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Morgridges give $100 million to invest in faculty

Posted on 19. Feb, 2015 by .

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In November 2014, UW-Madison received a landmark gift of $100 million from John and Tashia Morgridge. The kind of philanthropic support that sets UW-Madison apart among global institutions of higher education, the gift is the largest single contribution from individual donors in the history of the institution. The Morgridge gift will inspire and match donations [...]

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Investing in faculty excellence

Posted on 19. Feb, 2015 by .

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You may have heard recently that alumni John and Tashia Morgridge donated $100 million to UW-Madison. This exciting gift is the largest-ever contribution to the university from individual donors—and it will allow the university to invest more aggressively than ever before in recruiting, retaining and rewarding highly talented faculty. It also provides a dollar-for-dollar match [...]

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Applying aquatic chemistry to solve our water quality problems

Posted on 02. May, 2013 by .

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Guest columnist Christina Remucal is an assistant professor of civil and environmental engineering. She joined the college in August 2012. Water is one of life’s necessities. Growing up in the high desert of northern New Mexico gave me a deep appreciation for the preciousness of water. My family has its own groundwater well and, thankfully, [...]

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Silicon Valley Badger: Jim Sorden

Posted on 02. May, 2013 by .

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“I’ve spent my whole life measuring time” The Global Positioning System (GPS), today one of the most versatile technologies on the planet, was still a highly experimental, underfunded military project when it first piqued Jim Sorden’s interest in the mid-1980s. But its potential compelled Sorden to make a bold move, leaving his 24-year career with [...]

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Silicon Valley Badger: Craig Palmer

Posted on 02. May, 2013 by .

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And now for something completely different Some career trajectories follow a straight and narrow path; others take unexpected twists and turns. Craig Palmer’s career might be likened to a cross-country road trip—the kind where you leave the map at home and see where the road takes you. Palmer, a 1983 graduate of electrical and computer [...]

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Silicon Valley Badger: Tom Werner

Posted on 02. May, 2013 by .

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Helping solar energy’s future shine bright Thomas Werner’s solar energy company, SunPower Inc., in San Jose, has been keeping some pretty high-profile company these days. Take the San Francisco 49ers: The franchise is partnering with SunPower this year to make the new $1.2 billion Santa Clara stadium the greenest in the National Football League. It [...]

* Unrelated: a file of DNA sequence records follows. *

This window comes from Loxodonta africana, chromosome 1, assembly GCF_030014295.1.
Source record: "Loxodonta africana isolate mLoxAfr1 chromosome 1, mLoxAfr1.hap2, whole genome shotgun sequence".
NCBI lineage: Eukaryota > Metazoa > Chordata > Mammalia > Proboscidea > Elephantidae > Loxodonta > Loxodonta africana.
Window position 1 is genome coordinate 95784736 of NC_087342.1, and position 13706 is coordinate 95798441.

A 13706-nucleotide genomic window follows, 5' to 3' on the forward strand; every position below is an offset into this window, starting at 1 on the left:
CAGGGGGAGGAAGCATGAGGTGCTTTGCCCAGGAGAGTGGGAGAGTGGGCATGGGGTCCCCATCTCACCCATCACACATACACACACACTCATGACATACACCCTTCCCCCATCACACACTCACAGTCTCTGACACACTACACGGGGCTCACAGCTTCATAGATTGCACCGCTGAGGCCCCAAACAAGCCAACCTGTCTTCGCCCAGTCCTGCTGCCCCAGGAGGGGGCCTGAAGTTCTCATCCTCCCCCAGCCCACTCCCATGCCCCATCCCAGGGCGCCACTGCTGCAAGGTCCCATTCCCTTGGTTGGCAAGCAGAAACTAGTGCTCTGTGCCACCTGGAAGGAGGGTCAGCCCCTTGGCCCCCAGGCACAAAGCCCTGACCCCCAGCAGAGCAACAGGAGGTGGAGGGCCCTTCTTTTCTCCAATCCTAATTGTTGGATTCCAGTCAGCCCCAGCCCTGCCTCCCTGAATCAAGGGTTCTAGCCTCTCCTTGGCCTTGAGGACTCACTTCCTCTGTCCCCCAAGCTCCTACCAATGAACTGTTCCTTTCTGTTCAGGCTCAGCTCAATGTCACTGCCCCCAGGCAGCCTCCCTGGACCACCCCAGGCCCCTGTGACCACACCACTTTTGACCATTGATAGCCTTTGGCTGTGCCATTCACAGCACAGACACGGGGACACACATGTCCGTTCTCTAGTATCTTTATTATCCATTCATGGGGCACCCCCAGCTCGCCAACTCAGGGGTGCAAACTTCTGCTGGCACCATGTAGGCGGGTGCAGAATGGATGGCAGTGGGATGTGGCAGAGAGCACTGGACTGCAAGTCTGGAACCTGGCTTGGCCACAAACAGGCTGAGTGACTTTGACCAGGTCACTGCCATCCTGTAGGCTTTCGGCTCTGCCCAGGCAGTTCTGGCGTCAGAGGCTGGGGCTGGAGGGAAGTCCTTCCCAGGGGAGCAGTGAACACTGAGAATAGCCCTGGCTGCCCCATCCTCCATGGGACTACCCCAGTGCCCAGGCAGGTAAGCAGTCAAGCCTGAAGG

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Sustainability master’s helps professional engineers grow in new directions

Posted on 02. May, 2013 by .

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As energy & CO2 leader for Procter & Gamble in Cincinnati, Steve Skarda spends most of his time working on renewable energy issues. But even on his own time, he thinks about sustainability. “It’s a personal passion for me,” he says. “I love it a lot. I took a car and converted it to an [...]

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A hull for Hoofers

Posted on 02. May, 2013 by .

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Students in Kuo K. and Cindy F. Wang Professor of Mechanical Engineering Tim Osswald’s Introduction to Composites Processing (ME 601) course are redesigning a BadgerTech boat for the Hoofers Sailing Club as a lesson in the mechanics of composite resins and process optimization. The students, many of them Hoofers sailing enthusiasts themselves, must infuse the [...]

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It ain’t easy being green: Freshmen researchers tackle tough project

Posted on 02. May, 2013 by .

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The 14 freshmen had almost no background in engineering—nor had they  conducted any research. Yet by the end of their first semester at UW-Madison, they had completed a seemingly daunting project: Coat a small diesel engine with a platinum catalyst, add extra hydrogen to the combustion process, and determine if those changes reduced vehicle emissions. [...]

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A fusion star

Posted on 02. May, 2013 by .

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Lauren Garrison is soft-spoken, yet outgoing and a good listener to boot. She is equally comfortable chatting with kids in a grade-school classroom or with elite scientists at an international conference. A trained dancer, she is a crowd leader and a comfortable performer. In life, she seeks opportunities, rather than waiting for them to come [...]